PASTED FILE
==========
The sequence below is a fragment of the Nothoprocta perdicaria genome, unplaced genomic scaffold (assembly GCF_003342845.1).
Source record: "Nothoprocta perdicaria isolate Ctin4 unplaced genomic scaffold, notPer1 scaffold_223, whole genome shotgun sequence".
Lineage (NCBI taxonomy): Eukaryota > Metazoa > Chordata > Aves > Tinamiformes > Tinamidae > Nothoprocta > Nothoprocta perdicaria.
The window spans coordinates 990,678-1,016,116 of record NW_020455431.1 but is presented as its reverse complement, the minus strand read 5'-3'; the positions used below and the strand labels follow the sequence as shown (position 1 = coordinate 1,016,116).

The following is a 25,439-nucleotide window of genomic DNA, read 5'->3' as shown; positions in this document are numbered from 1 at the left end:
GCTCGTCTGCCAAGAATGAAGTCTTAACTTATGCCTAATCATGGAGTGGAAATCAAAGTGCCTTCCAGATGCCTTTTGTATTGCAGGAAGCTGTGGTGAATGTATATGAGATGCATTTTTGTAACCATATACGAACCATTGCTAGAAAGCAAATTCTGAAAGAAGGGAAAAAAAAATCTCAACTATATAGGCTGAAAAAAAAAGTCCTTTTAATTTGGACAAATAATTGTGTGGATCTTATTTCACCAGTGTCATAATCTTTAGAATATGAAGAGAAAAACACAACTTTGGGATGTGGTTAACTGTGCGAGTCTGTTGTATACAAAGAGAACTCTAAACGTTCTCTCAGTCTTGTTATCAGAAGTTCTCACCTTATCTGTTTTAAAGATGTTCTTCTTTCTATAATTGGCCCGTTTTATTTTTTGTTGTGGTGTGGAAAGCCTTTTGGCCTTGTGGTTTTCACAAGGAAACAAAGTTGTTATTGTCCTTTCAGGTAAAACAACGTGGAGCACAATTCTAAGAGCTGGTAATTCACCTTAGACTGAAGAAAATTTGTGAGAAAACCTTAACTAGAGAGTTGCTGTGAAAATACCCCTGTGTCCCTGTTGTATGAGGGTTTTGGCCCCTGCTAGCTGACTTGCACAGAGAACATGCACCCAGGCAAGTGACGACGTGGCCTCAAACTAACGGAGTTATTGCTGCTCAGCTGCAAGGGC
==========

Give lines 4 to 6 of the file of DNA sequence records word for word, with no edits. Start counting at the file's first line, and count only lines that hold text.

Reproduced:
The window spans coordinates 990,678-1,016,116 of record NW_020455431.1 but is presented as its reverse complement, the minus strand read 5'-3'; the positions used below and the strand labels follow the sequence as shown (position 1 = coordinate 1,016,116).

The following is a 25,439-nucleotide window of genomic DNA, read 5'->3' as shown; positions in this document are numbered from 1 at the left end:
GCTCGTCTGCCAAGAATGAAGTCTTAACTTATGCCTAATCATGGAGTGGAAATCAAAGTGCCTTCCAGATGCCTTTTGTATTGCAGGAAGCTGTGGTGAATGTATATGAGATGCATTTTTGTAACCATATACGAACCATTGCTAGAAAGCAAATTCTGAAAGAAGGGAAAAAAAAATCTCAACTATATAGGCTGAAAAAAAAAGTCCTTTTAATTTGGACAAATAATTGTGTGGATCTTATTTCACCAGTGTCATAATCTTTAGAATATGAAGAGAAAAACACAACTTTGGGATGTGGTTAACTGTGCGAGTCTGTTGTATACAAAGAGAACTCTAAACGTTCTCTCAGTCTTGTTATCAGAAGTTCTCACCTTATCTGTTTTAAAGATGTTCTTCTTTCTATAATTGGCCCGTTTTATTTTTTGTTGTGGTGTGGAAAGCCTTTTGGCCTTGTGGTTTTCACAAGGAAACAAAGTTGTTATTGTCCTTTCAGGTAAAACAACGTGGAGCACAATTCTAAGAGCTGGTAATTCACCTTAGACTGAAGAAAATTTGTGAGAAAACCTTAACTAGAGAGTTGCTGTGAAAATACCCCTGTGTCCCTGTTGTATGAGGGTTTTGGCCCCTGCTAGCTGACTTGCACAGAGAACATGCACCCAGGCAAGTGACGACGTGGCCTCAAACTAACGGAGTTATTGCTGCTCAGCTGCAAGGGC